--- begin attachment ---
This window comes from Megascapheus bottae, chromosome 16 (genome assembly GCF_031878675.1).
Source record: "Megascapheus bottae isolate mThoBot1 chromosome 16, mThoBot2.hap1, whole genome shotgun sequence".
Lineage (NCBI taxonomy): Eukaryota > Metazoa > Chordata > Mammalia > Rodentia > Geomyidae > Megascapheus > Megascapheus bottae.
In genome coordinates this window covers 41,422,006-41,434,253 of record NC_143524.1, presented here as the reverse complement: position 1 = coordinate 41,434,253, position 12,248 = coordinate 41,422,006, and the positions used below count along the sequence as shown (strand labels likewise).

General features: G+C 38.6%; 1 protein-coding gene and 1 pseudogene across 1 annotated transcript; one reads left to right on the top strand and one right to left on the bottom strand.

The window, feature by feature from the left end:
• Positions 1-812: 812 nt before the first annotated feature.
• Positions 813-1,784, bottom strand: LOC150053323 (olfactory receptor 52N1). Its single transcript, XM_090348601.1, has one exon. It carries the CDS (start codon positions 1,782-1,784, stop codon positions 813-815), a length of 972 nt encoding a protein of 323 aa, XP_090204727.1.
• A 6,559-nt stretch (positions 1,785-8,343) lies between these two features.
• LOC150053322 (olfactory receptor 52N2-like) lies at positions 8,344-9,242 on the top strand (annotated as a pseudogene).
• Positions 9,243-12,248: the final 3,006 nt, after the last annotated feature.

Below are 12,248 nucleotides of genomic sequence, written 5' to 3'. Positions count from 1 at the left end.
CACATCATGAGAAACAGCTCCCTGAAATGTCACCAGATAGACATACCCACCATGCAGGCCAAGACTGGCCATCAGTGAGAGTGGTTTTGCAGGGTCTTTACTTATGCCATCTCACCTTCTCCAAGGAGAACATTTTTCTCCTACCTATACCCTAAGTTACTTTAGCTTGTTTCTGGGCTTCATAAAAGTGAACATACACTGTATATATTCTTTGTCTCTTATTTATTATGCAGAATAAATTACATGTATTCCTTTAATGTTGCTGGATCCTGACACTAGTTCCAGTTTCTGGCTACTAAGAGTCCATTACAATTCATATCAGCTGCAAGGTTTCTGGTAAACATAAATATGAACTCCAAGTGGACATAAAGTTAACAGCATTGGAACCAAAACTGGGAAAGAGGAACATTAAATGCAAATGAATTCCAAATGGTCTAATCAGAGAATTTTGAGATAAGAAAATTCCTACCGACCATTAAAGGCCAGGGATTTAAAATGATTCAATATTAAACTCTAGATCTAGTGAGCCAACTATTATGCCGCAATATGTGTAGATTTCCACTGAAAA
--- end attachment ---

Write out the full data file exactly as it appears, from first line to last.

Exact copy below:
This window comes from Megascapheus bottae, chromosome 16 (genome assembly GCF_031878675.1).
Source record: "Megascapheus bottae isolate mThoBot1 chromosome 16, mThoBot2.hap1, whole genome shotgun sequence".
Lineage (NCBI taxonomy): Eukaryota > Metazoa > Chordata > Mammalia > Rodentia > Geomyidae > Megascapheus > Megascapheus bottae.
In genome coordinates this window covers 41,422,006-41,434,253 of record NC_143524.1, presented here as the reverse complement: position 1 = coordinate 41,434,253, position 12,248 = coordinate 41,422,006, and the positions used below count along the sequence as shown (strand labels likewise).

General features: G+C 38.6%; 1 protein-coding gene and 1 pseudogene across 1 annotated transcript; one reads left to right on the top strand and one right to left on the bottom strand.

The window, feature by feature from the left end:
• Positions 1-812: 812 nt before the first annotated feature.
• Positions 813-1,784, bottom strand: LOC150053323 (olfactory receptor 52N1). Its single transcript, XM_090348601.1, has one exon. It carries the CDS (start codon positions 1,782-1,784, stop codon positions 813-815), a length of 972 nt encoding a protein of 323 aa, XP_090204727.1.
• A 6,559-nt stretch (positions 1,785-8,343) lies between these two features.
• LOC150053322 (olfactory receptor 52N2-like) lies at positions 8,344-9,242 on the top strand (annotated as a pseudogene).
• Positions 9,243-12,248: the final 3,006 nt, after the last annotated feature.

Below are 12,248 nucleotides of genomic sequence, written 5' to 3'. Positions count from 1 at the left end.
CACATCATGAGAAACAGCTCCCTGAAATGTCACCAGATAGACATACCCACCATGCAGGCCAAGACTGGCCATCAGTGAGAGTGGTTTTGCAGGGTCTTTACTTATGCCATCTCACCTTCTCCAAGGAGAACATTTTTCTCCTACCTATACCCTAAGTTACTTTAGCTTGTTTCTGGGCTTCATAAAAGTGAACATACACTGTATATATTCTTTGTCTCTTATTTATTATGCAGAATAAATTACATGTATTCCTTTAATGTTGCTGGATCCTGACACTAGTTCCAGTTTCTGGCTACTAAGAGTCCATTACAATTCATATCAGCTGCAAGGTTTCTGGTAAACATAAATATGAACTCCAAGTGGACATAAAGTTAACAGCATTGGAACCAAAACTGGGAAAGAGGAACATTAAATGCAAATGAATTCCAAATGGTCTAATCAGAGAATTTTGAGATAAGAAAATTCCTACCGACCATTAAAGGCCAGGGATTTAAAATGATTCAATATTAAACTCTAGATCTAGTGAGCCAACTATTATGCCGCAATATGTGTAGATTTCCACTGAAAA